The grief you cry out from
draws you toward union.
Your pure sadness
that wants help
is the secret cup

This nostalgia finds wordless expression in the musical art of taksim, or improvisation, central to many musical styles of Eastern Europe and the Near East. The art of taksim can be heard by the soul as a prayer, both a journey into the unknown, and a guided return, whose anticipated sweetness is directly defined by the intensity of the separation.

This blend of sweetness and strength, sacredness and sensuality in both the music and the dance, can help us recognise how we have been exiled from our bodies, and reconcile the culturally imposed and psychologically internalised opposites at the source of our separation from ourselves. Dances which encourage us to move our hips, thighs, pelvis and belly are the ones that show us the road home. In the amazing tenderness they ask of us, and the way they require our constant attention to the sole’s careful placement on the ground, these dances patiently help us, over and over, to be in touch with the earth beneath our feet.  One step at a time, we can become more aware and more accepting of our own bodies, which in turn connects us to the inner ground, both a physiological and a psychological support. Anatomically, the pelvic floor offers gravity, solidity and security, and serves as the foundation and springboard for all our body movement. In women the pelvis also holds the buried treasure of the cervix, the strongest muscle in the human body. Inwardly dancing on this hidden foundation is indeed a way of taking a step not on the ground but which holds.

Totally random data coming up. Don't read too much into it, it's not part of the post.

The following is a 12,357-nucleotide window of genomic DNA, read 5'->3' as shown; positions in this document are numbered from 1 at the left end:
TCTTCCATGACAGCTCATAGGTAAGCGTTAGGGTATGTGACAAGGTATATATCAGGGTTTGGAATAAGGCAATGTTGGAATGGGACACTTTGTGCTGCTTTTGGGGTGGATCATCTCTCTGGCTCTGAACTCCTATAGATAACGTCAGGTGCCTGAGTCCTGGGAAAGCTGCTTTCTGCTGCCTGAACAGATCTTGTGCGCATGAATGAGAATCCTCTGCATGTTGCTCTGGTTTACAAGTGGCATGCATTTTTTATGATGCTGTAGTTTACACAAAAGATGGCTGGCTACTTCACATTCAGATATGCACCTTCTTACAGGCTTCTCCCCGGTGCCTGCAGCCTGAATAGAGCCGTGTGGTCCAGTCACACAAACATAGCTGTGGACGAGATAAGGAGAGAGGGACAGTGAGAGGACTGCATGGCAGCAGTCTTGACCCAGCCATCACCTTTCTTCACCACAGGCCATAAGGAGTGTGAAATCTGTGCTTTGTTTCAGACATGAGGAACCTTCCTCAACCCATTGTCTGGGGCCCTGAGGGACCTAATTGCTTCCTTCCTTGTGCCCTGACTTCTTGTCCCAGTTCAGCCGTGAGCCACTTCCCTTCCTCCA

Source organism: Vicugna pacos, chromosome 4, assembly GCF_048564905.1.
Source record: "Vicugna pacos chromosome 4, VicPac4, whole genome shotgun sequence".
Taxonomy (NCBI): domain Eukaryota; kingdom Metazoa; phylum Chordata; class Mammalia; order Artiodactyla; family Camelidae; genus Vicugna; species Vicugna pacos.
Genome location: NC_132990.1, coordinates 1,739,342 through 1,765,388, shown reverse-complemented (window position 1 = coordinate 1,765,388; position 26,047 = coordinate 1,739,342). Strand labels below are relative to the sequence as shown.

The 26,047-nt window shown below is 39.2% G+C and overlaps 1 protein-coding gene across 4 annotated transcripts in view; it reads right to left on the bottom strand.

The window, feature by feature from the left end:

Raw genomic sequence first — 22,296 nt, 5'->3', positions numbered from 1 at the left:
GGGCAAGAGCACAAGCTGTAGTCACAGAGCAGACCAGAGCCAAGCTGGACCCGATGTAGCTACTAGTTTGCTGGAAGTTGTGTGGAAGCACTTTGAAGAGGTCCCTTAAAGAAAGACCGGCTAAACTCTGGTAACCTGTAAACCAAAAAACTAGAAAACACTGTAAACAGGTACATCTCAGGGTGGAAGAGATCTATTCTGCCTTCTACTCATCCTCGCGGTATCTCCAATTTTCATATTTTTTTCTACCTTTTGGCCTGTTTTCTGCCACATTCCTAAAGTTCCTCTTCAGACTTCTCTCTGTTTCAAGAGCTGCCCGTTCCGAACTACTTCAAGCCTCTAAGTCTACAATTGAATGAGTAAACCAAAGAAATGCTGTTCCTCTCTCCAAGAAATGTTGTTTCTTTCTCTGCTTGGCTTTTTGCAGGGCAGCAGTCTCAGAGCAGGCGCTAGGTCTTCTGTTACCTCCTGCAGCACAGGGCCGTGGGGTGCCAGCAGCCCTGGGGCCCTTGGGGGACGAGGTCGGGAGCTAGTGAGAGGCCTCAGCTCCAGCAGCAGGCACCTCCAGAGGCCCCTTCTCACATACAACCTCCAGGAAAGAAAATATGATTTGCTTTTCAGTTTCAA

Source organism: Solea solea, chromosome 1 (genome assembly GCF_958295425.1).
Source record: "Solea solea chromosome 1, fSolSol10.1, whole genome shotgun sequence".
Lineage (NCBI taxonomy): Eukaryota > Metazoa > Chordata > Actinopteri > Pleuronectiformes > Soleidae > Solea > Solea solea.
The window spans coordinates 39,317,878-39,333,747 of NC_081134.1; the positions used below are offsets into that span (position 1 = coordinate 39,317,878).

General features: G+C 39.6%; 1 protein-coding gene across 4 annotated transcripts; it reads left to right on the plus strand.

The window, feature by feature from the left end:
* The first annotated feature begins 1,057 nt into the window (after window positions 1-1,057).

The Greek / Macedonian Rom dance Yeeftos Yeni Yol is a good map of this journey into the inner homeland of the dancing body. When I first heard this music (from the live recording by Makis Christodoupoulos “I Diki Mas I Tsingani”) ten years ago, the rhythm, tempo and emotion in Eleni Vitali’s incredible voice, guided me to dance to it with the steps of the Macedonian Rom dance Jeni Jol. I found out later how exactly the text mirrored my instinctive experience of both the music and the dance. “I have no country, I have no hope / No nation would miss me / Yet with my hands and my heart / I build tents in my dreams / And our legs, when they dance, / In the perfumes which enchant you / Make bodies move... / And enfold you in their embrace.” Like a tent, the body  is but a temporary home, made for travelling, all we have in this life. This truth, by shattering our illusions about identity, possession and belonging, is the means of our exile from all that we could hope to acquire in this life. And yet the body itself, by the sacred act of dancing, leads us fully into the true homeland, giving us the great gift of daring to dance our sensuality in the world.